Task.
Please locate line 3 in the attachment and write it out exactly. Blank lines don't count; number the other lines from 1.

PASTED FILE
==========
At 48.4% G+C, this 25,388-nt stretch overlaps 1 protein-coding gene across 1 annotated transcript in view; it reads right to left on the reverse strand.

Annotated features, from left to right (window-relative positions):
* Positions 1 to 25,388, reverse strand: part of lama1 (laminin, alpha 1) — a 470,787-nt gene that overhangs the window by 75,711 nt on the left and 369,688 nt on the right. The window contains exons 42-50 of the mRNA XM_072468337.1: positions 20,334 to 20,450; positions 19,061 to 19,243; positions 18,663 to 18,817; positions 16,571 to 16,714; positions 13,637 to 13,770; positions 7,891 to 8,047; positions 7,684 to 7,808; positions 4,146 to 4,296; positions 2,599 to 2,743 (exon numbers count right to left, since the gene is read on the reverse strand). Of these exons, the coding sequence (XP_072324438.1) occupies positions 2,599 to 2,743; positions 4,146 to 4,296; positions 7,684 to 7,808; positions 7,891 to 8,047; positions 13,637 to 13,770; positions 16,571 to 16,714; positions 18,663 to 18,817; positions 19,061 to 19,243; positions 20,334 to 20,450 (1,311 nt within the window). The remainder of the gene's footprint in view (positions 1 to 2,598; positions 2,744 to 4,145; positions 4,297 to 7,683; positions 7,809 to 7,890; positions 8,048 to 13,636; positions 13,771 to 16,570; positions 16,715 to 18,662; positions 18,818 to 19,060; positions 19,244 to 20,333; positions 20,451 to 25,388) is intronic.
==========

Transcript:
* Positions 1 to 25,388, reverse strand: part of lama1 (laminin, alpha 1) — a 470,787-nt gene that overhangs the window by 75,711 nt on the left and 369,688 nt on the right. The window contains exons 42-50 of the mRNA XM_072468337.1: positions 20,334 to 20,450; positions 19,061 to 19,243; positions 18,663 to 18,817; positions 16,571 to 16,714; positions 13,637 to 13,770; positions 7,891 to 8,047; positions 7,684 to 7,808; positions 4,146 to 4,296; positions 2,599 to 2,743 (exon numbers count right to left, since the gene is read on the reverse strand). Of these exons, the coding sequence (XP_072324438.1) occupies positions 2,599 to 2,743; positions 4,146 to 4,296; positions 7,684 to 7,808; positions 7,891 to 8,047; positions 13,637 to 13,770; positions 16,571 to 16,714; positions 18,663 to 18,817; positions 19,061 to 19,243; positions 20,334 to 20,450 (1,311 nt within the window). The remainder of the gene's footprint in view (positions 1 to 2,598; positions 2,744 to 4,145; positions 4,297 to 7,683; positions 7,809 to 7,890; positions 8,048 to 13,636; positions 13,771 to 16,570; positions 16,715 to 18,662; positions 18,818 to 19,060; positions 19,244 to 20,333; positions 20,451 to 25,388) is intronic.